On Games Journalism and Analysis

Not long ago, I was introduced to a new community.  I had made a post outlining my distaste for the narrative of Metal Gear Solid 4.  Since then I’ve refined my reasoning on the subject a fair bit.  Just the same, this post was apparently sufficient for someone to take interest and refer me to SelectButton.net, so off I went.  The novelty of it was overwhelming at first, and I was appreciative of what I thought was a place to discuss the medium intellectually.  Through this initial introduction, I was exposed to a still larger mass of writing and discussion.  However, the first impression has worn off now, and it has left me thoroughly jaded not just with the current state of discussion, but also with the possibility of games as art.

To begin with, there are premises that I hold which tend to alienate me from many self-described thinkers.  The supremacy of reason for instance, and as a subset, the utility of logic.  The existence and importance of the objective are also of great significance to me.  Throughout my interactions with appropriators of the term “intellectual”, these ideas and values have been the most doggedly attacked.

So I present to you this revelation I have had, knowing full well what it will be taken for if it fails to meet with your sympathies.  I have started undergoing a transition of sorts recently, hard earned and still underway.  When I was very young, I used to believe my feelings constructed reality.  When I got older this notion was successfully and thankfully beaten out of me by those who knew better.  I replaced it with the antithesis, that reality was fundamentally separate from my feelings.  Now I am learning a new and exceptionally difficult sort of synthesis of these ideas; reality is fundamentally separate from my feelings, with the exception of myself, who I constitute by means of them entirely.  Coming to terms with this has proven difficult, with the implications even more so.

At any rate, this has led to new perspectives not just about myself, but about others as well.  This new type of knowledge about what subjectivity actually is, has allowed me a new form of contempt towards those who speak of it irresponsibly.  I am not trained in literary criticism.  If such training would require that I undertake positions like those of the critics I have so far been introduced to, then I consider this a blessing.  The realization that I have come to after taking part in discussions, watching people engage in them, and attempting to understand them, is that at no point in their course do games come under discussion.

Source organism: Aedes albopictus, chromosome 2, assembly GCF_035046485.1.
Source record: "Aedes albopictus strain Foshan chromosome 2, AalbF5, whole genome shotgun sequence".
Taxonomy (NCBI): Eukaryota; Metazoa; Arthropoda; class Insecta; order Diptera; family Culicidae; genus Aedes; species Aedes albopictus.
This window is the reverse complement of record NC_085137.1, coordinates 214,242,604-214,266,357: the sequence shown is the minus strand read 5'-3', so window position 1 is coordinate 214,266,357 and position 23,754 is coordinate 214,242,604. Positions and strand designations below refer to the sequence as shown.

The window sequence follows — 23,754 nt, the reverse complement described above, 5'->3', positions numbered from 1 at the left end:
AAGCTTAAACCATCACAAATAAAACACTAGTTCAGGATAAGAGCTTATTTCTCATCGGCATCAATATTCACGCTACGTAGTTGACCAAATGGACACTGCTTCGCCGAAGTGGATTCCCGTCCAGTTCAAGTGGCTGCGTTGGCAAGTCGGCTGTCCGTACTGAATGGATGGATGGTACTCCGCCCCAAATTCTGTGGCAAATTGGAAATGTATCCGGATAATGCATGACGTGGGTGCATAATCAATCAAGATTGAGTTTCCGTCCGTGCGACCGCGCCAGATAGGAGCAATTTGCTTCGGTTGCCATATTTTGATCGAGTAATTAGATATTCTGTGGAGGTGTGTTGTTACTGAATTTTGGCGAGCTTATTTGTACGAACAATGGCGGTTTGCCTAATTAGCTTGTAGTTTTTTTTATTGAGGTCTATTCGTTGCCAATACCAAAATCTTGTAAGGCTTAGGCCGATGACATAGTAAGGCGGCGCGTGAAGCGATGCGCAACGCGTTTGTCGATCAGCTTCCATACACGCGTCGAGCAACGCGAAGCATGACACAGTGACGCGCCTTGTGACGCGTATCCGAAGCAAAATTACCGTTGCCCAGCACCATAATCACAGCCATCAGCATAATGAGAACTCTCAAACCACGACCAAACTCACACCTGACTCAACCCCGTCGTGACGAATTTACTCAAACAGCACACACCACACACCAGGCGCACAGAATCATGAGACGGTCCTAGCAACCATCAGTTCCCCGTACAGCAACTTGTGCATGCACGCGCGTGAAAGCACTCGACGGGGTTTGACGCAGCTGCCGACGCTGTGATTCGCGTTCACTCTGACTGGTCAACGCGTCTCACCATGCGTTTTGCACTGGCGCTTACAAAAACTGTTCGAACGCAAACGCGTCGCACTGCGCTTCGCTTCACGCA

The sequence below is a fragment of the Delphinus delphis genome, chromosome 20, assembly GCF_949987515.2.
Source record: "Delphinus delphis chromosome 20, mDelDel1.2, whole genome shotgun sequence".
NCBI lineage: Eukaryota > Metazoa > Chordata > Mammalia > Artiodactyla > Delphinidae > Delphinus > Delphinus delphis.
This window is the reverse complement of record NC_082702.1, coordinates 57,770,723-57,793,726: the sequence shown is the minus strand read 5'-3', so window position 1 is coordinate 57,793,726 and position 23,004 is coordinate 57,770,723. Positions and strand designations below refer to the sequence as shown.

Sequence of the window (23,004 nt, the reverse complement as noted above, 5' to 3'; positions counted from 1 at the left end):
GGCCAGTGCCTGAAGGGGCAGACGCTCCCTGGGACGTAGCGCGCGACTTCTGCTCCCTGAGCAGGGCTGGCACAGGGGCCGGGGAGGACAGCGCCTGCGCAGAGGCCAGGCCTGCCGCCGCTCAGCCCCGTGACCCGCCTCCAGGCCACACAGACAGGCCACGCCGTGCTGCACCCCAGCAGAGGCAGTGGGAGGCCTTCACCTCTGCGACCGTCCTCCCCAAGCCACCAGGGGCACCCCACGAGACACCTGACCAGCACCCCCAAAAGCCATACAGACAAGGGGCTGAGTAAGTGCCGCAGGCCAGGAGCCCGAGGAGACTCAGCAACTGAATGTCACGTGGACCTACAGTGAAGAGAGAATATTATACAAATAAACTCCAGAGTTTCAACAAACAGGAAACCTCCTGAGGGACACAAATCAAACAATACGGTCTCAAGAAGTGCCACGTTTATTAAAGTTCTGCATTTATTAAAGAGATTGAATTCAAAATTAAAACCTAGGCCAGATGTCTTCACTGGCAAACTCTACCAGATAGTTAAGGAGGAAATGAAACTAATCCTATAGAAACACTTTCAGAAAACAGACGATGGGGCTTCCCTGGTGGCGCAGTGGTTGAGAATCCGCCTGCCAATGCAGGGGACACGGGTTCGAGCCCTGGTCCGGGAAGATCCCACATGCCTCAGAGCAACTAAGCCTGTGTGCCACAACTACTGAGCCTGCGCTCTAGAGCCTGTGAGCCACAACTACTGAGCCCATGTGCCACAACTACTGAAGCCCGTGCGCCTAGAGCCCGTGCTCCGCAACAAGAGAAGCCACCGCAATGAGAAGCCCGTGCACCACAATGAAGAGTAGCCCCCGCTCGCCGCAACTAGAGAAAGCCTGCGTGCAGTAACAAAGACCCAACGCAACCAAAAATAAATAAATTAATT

Elaboration and evidence will be one in the same.  Consider for example the recent frenzy about ludonarrative dissonance. This has been quite the popular little subject in recent games analysis.  However, upon reflection it should be clear that this subject doesn’t actually address the game.  It addresses the reaction of the player to the game.  It is a form of analysis fundamentally unconcerned with the game as-it-is, replacing it with the game as-it-is-for-the-player.  More bluntly, it fundamentally and wholly shifts the subject of analysis from the game to the player.

This is a community for which the text doesn’t exist.  It is an upsetting revelation, but it is only by shifting the subject of analysis that any attempt is made to establish games as a meaningful artform.  However this is superficial, insofar as the subjective cannot found the objective.  It is additionally problematic because it destroys the communicative aspect of language, something art must have in order to be of intrinsic significance.  You can call a mountain beautiful, but it doesn’t have its own meaning.

I believe that some texts, even video games, have their own meaning.  I wish to make it clear that this is not some accidental and contradictory Positivism that I have adopted in spite of myself.  Rather, it is an attempt to formulate where the communicative aspect of language exists.  It exists in the capacity where the reader tries to understand the meaning of a text within the context it was written.  Not the truth of the text, mind you, just the meaning.  It does not exist in the capacity where the reader tries to understand what their experiences with the text mean.  That is introspection, and thus completely unrelated to the text.  It certainly does not exist in the capacity that different readers argue about their experiences with the text to arrive at some peculiar intersubjective conclusion about the meaning of their experiences with the text.  That is far worse than introspection.

This is why video game journalism and analysis until now has been improper.  It has not concerned video games, except in the most superficial sense.  I am attempting to discover a new form of analysis which is more proper.  Doubtlessly this will rule out the possibility of a great number of games actually being art.  I realize that this form of writing is not traditionally suitable for a blog, which prefers expediency in writing.  I don’t care.  I will always attempt to conceive of things as they are, even when this is impossible.  With the exception of course of myself, who I must make.

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~ by Kilroy del Dancefighter Estallion the First on June 27, 2009.

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